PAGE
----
Like a large constituency of gamers, I immediately became beguiled by 2009’s Borderlands. Between a plethora of procedurally-generated firearms and a virtual playground tailored for co-op camaraderie, the title teased out my obsessive side and failed to relinquish its influence- at least until the game’s inner workings became troublingly ontologistic. During one of the game’s countless fetch quests, I felt like Pavlov’s dog responding to Gearbox software’s incessant bell-ringing, playing Pandora’s delivery boy for the umpteenth time. While the lure of better loot was undeniably compelling, the sensation was often undermined by monotonous missions, predicable AI opponents, and a skeletal storyline.
Proficiently, Borderlands 2 camouflages its predecessor’s coding through a variety of new systems, allowing the sequel’s engaging FPS/RPG amalgam to shine while eschewing the tints of tedium. So while comparing the virtues of a full-auto pistol outfitted with corrosive acid rounds against a flame-spewing shotgun still remains involving, the title feels a whole lot less like mowing the virtual lawn. While the game still has some minor scaling issues when accommodating staunch soloists and homogenous teams, enough advancements and additions to make the title an essential purchase for aficionados of the action genre.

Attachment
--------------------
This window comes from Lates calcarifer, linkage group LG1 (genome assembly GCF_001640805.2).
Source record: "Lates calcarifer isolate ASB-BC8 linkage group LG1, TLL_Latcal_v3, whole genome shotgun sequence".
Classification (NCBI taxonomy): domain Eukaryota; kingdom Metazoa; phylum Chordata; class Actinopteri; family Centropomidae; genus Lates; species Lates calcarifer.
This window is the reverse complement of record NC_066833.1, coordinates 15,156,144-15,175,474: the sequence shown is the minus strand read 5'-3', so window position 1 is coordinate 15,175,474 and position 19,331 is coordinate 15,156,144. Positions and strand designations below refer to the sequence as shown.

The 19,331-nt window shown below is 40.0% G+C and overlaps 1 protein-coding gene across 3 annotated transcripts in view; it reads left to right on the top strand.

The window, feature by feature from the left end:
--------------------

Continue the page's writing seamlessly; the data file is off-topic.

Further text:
Arguably, it’s Pandora that received one of the most perceptible changes. The once drab desert locales that played home to scores of Skags have given way to arctic tundra, emergent grasslands, and glistening urban outposts. Whereas the original title’s environments often seemed stiffly synthetic, Borderlands 2’s varied landscapes provide a much more organic feel. Settlements extend a pleasing sense of verticality, while the telltale crevice of a Bullymong den or intimidating bandit signage foreshadow enemy ambushes. Admittedly, cautious recon still won’t help much, as the majority of foes tend to pour out of inaccessible gates, but the structures and landscapes are generally much more interesting. Pleasingly, enemy AI is much more varied, with opponents attempt to flush players out of sheltered areas and habitually working collectively to eliminate threats.